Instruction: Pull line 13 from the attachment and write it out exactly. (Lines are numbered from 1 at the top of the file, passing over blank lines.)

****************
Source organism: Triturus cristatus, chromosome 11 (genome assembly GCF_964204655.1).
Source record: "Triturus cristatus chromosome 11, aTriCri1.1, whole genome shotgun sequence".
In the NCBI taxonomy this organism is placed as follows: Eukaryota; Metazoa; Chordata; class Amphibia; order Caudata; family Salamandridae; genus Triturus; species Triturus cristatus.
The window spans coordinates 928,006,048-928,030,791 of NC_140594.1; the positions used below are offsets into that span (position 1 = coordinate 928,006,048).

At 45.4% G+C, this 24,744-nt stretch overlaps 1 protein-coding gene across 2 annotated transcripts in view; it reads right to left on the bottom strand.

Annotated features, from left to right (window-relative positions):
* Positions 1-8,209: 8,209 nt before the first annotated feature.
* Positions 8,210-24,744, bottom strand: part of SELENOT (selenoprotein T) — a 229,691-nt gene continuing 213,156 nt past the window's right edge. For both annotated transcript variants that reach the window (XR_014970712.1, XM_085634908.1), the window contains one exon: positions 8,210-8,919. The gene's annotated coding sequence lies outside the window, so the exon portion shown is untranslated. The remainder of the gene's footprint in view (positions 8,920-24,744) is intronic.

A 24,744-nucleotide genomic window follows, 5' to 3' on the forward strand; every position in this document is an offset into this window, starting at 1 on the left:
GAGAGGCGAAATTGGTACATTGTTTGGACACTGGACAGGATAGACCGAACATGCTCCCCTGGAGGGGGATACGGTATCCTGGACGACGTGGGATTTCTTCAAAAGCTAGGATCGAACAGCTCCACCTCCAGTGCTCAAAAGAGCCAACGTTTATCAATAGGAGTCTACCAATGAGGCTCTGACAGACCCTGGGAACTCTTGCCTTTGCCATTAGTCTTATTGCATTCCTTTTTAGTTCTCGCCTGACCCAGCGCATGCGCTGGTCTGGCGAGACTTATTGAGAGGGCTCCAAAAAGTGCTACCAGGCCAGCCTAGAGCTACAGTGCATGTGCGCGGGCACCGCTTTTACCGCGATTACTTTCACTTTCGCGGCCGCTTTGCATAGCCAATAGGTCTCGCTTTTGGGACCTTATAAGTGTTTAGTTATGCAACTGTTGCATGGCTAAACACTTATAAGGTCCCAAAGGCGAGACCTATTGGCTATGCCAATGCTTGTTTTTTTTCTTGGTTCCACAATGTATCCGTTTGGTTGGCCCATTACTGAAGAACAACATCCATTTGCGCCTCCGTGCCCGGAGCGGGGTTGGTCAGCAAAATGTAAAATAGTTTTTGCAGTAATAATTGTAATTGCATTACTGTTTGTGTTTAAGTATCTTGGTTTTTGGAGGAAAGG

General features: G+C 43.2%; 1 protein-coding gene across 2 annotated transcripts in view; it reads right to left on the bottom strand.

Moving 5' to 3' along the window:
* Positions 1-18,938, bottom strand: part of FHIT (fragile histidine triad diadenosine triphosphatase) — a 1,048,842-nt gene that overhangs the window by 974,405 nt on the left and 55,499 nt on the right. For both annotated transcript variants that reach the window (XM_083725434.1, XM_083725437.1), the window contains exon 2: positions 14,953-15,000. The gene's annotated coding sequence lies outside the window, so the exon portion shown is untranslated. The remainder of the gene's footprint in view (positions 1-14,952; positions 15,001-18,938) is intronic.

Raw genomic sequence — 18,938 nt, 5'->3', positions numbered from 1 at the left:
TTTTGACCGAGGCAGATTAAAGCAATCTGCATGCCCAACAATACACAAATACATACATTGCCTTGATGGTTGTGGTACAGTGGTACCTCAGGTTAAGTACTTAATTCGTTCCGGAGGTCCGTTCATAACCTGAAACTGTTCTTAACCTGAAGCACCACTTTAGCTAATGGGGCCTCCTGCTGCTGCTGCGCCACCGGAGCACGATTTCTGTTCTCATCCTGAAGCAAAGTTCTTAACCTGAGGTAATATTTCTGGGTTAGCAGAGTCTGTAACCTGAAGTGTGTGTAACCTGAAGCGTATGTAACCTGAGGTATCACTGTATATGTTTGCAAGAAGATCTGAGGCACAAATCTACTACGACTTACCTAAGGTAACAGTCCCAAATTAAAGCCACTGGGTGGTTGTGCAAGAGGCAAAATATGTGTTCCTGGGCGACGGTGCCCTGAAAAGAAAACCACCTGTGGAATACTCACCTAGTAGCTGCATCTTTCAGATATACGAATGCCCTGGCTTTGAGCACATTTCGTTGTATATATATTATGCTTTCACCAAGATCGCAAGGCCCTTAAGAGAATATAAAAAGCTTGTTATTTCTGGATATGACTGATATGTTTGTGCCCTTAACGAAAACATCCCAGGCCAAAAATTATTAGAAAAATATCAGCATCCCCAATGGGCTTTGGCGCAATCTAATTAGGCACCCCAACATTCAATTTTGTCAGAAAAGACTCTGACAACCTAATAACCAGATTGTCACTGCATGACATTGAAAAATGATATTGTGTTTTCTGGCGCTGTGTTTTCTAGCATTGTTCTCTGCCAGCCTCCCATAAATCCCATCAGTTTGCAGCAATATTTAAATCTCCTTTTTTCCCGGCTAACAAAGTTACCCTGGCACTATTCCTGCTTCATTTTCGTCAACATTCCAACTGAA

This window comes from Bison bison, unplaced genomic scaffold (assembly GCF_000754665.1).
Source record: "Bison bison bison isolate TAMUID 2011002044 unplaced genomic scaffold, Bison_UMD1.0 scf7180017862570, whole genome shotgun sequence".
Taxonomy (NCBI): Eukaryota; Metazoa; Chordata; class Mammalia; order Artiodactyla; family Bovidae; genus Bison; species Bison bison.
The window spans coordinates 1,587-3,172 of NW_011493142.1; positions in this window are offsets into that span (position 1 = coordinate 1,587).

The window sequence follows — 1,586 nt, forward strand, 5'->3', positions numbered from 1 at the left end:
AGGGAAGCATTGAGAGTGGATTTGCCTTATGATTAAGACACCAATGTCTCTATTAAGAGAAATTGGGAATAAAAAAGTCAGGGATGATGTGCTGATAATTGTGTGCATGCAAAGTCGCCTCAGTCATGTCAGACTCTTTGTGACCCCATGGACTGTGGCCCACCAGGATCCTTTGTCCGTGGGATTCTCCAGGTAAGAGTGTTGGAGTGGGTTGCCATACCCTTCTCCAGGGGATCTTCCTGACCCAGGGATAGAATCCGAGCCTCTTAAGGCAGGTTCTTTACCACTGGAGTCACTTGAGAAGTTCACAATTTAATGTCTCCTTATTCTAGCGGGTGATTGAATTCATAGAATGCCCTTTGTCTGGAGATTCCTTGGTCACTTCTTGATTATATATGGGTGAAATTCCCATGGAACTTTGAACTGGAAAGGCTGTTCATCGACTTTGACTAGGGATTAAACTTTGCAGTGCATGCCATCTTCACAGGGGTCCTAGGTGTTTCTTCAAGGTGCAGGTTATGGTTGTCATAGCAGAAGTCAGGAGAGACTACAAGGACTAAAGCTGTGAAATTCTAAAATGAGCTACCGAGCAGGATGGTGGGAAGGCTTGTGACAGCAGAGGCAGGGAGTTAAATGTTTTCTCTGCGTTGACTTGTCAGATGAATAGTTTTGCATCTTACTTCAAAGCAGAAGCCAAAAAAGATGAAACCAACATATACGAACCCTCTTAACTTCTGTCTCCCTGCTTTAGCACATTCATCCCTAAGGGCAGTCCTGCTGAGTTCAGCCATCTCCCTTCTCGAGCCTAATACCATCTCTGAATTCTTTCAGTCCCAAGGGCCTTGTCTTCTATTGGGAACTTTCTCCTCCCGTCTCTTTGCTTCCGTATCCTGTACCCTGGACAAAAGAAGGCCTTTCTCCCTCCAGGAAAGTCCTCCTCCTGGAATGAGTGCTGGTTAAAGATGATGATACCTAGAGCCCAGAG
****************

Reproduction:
* Positions 1-18,938, bottom strand: part of FHIT (fragile histidine triad diadenosine triphosphatase) — a 1,048,842-nt gene that overhangs the window by 974,405 nt on the left and 55,499 nt on the right. For both annotated transcript variants that reach the window (XM_083725434.1, XM_083725437.1), the window contains exon 2: positions 14,953-15,000. The gene's annotated coding sequence lies outside the window, so the exon portion shown is untranslated. The remainder of the gene's footprint in view (positions 1-14,952; positions 15,001-18,938) is intronic.